In 1845 the brewery was re-modelled into a distillery (Licensee: James Liddell & Co) with distillation starting in 1851 and continuing until 1868 when the distillery was dormatised. Later that year, Walter Bartholomew restarted production. In 1896 Robertson, Sanderson & Co bought the place and then, in turn, sold it to Distillers Company Ltd in 1923.
In 1927 the whisky distillery was closed for good by Distillers Company Ltd, it's last reported output being 86,000 gallons per year. The building then became a maltings and warehouses, with malt being produced for other distilleries and whisky from other distilleries being matured in their sheds. Both the maltings and the maturing sheds were operated by Distillers Company Ltd until 1973.
So when the Polish soldiers were there it was not a "brewery" as some of their accounts claim but rather a "maltings" with associated warehouses (and to be completely pedantic at that point it was a former distillery and not former brewery!).
Eventually, it was demolished, although the manager's house is still there, right beside the site (across the road).
We know from various accounts that the Polish Government In Exile had requisitioned the former distillery, by this time operating as a maltings, for the purposes of using it as a canteen to feed their troops as accounts mention that food for the soldiers was served there. This would seem likely enough as it was just up the road from the distribution camp that was stationed in a field 10 minutes away.
Also, when you look at the buildings of the old maltings, there were many long sheds, one can only imagine some long makeshift tables being constructed for the troops to sit down in large groups and eat together.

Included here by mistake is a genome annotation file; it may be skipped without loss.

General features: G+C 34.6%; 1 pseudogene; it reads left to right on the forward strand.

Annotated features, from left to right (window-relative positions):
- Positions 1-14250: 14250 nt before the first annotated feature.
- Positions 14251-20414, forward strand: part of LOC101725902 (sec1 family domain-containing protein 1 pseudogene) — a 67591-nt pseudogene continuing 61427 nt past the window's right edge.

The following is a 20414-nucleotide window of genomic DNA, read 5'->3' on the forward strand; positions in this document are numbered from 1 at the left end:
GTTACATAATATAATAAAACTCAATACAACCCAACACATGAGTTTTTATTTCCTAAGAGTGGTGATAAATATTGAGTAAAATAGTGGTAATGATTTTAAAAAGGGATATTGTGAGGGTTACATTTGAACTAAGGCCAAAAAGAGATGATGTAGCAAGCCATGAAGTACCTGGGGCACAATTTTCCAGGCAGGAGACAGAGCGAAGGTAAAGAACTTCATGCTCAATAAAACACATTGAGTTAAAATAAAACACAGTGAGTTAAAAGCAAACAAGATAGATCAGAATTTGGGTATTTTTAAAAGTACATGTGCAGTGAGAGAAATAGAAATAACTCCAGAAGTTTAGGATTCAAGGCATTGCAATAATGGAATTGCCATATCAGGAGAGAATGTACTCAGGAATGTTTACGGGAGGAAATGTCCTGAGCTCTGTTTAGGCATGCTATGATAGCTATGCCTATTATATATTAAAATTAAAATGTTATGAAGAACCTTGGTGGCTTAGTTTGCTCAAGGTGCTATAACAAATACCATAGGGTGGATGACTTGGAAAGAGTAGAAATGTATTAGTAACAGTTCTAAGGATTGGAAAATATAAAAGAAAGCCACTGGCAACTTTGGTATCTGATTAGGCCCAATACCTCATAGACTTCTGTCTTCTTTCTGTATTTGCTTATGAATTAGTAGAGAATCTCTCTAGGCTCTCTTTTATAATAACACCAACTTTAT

So where was the maltings/brewery/distillery? It's current address is (rather aptly!): The Maltings, Auchtertool, Kirkcaldy KY2, currently the site of 4 bungalows.
Auchtertool Brewery & Distillery Photos
I am one of these people that like to know what things were before the main historical event that took place there occurred. So it is no surprise that I delved a little into the history of Auchtertool Distillery/Brewery itself to try and understand what the place was like when the Polish troops arrived there.
In the photo below we are looking east onto the Brewery. The first 3 buildings are the warehouses with the brewery being located towards the rear. We understand that these buildings are where the Polish troops went for meals. The 2 pagodas that are visible are part of the kiln ventilators.
Further Research Opportunities
Below I have listed some resources you can visit to further your understanding of Auchtertool, Fife, and the locale of the Polish Distribution Camp that was there in 1942.
- This is an interesting bit of footage from, a drone (I think) flying over Auchtertool in 2016. The ground where the Polish Distribution Camp was based in 1942 is clearly visible several times. I will at some future point come back to this link and try and detail where it is in the media. Great bit of footage though: Drone Flight Over Auchtertool, Fife